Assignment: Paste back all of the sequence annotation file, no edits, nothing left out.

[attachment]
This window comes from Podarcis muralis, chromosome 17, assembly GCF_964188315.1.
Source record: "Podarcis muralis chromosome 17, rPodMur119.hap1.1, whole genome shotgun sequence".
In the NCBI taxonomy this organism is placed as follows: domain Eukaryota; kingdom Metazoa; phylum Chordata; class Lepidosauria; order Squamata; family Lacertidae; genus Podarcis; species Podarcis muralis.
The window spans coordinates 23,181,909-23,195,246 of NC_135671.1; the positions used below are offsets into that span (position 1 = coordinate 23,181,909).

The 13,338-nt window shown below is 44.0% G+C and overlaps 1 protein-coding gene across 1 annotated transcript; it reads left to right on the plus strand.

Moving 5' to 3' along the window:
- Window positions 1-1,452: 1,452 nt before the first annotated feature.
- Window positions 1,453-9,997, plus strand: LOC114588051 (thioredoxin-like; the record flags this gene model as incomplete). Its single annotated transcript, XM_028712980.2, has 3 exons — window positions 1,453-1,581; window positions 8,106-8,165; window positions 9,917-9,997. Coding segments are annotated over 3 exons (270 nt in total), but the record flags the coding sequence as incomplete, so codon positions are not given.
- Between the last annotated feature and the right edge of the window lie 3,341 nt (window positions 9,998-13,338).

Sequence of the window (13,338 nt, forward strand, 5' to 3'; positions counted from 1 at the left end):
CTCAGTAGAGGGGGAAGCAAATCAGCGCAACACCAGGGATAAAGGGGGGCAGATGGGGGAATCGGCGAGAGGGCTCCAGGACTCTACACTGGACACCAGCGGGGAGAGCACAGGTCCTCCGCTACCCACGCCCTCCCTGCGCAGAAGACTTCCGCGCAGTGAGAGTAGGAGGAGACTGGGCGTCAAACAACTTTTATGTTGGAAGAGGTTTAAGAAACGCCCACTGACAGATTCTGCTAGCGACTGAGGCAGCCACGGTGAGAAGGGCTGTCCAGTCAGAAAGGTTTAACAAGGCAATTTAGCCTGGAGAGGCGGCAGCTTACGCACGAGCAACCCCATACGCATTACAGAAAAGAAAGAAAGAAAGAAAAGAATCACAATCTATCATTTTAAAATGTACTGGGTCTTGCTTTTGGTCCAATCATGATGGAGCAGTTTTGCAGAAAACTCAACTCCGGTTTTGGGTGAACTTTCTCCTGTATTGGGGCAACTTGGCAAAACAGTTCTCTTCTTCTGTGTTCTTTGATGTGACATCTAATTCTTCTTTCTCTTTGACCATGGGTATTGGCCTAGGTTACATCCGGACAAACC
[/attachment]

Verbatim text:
This window comes from Podarcis muralis, chromosome 17, assembly GCF_964188315.1.
Source record: "Podarcis muralis chromosome 17, rPodMur119.hap1.1, whole genome shotgun sequence".
In the NCBI taxonomy this organism is placed as follows: domain Eukaryota; kingdom Metazoa; phylum Chordata; class Lepidosauria; order Squamata; family Lacertidae; genus Podarcis; species Podarcis muralis.
The window spans coordinates 23,181,909-23,195,246 of NC_135671.1; the positions used below are offsets into that span (position 1 = coordinate 23,181,909).

The 13,338-nt window shown below is 44.0% G+C and overlaps 1 protein-coding gene across 1 annotated transcript; it reads left to right on the plus strand.

Moving 5' to 3' along the window:
- Window positions 1-1,452: 1,452 nt before the first annotated feature.
- Window positions 1,453-9,997, plus strand: LOC114588051 (thioredoxin-like; the record flags this gene model as incomplete). Its single annotated transcript, XM_028712980.2, has 3 exons — window positions 1,453-1,581; window positions 8,106-8,165; window positions 9,917-9,997. Coding segments are annotated over 3 exons (270 nt in total), but the record flags the coding sequence as incomplete, so codon positions are not given.
- Between the last annotated feature and the right edge of the window lie 3,341 nt (window positions 9,998-13,338).

Sequence of the window (13,338 nt, forward strand, 5' to 3'; positions counted from 1 at the left end):
CTCAGTAGAGGGGGAAGCAAATCAGCGCAACACCAGGGATAAAGGGGGGCAGATGGGGGAATCGGCGAGAGGGCTCCAGGACTCTACACTGGACACCAGCGGGGAGAGCACAGGTCCTCCGCTACCCACGCCCTCCCTGCGCAGAAGACTTCCGCGCAGTGAGAGTAGGAGGAGACTGGGCGTCAAACAACTTTTATGTTGGAAGAGGTTTAAGAAACGCCCACTGACAGATTCTGCTAGCGACTGAGGCAGCCACGGTGAGAAGGGCTGTCCAGTCAGAAAGGTTTAACAAGGCAATTTAGCCTGGAGAGGCGGCAGCTTACGCACGAGCAACCCCATACGCATTACAGAAAAGAAAGAAAGAAAGAAAAGAATCACAATCTATCATTTTAAAATGTACTGGGTCTTGCTTTTGGTCCAATCATGATGGAGCAGTTTTGCAGAAAACTCAACTCCGGTTTTGGGTGAACTTTCTCCTGTATTGGGGCAACTTGGCAAAACAGTTCTCTTCTTCTGTGTTCTTTGATGTGACATCTAATTCTTCTTTCTCTTTGACCATGGGTATTGGCCTAGGTTACATCCGGACAAACC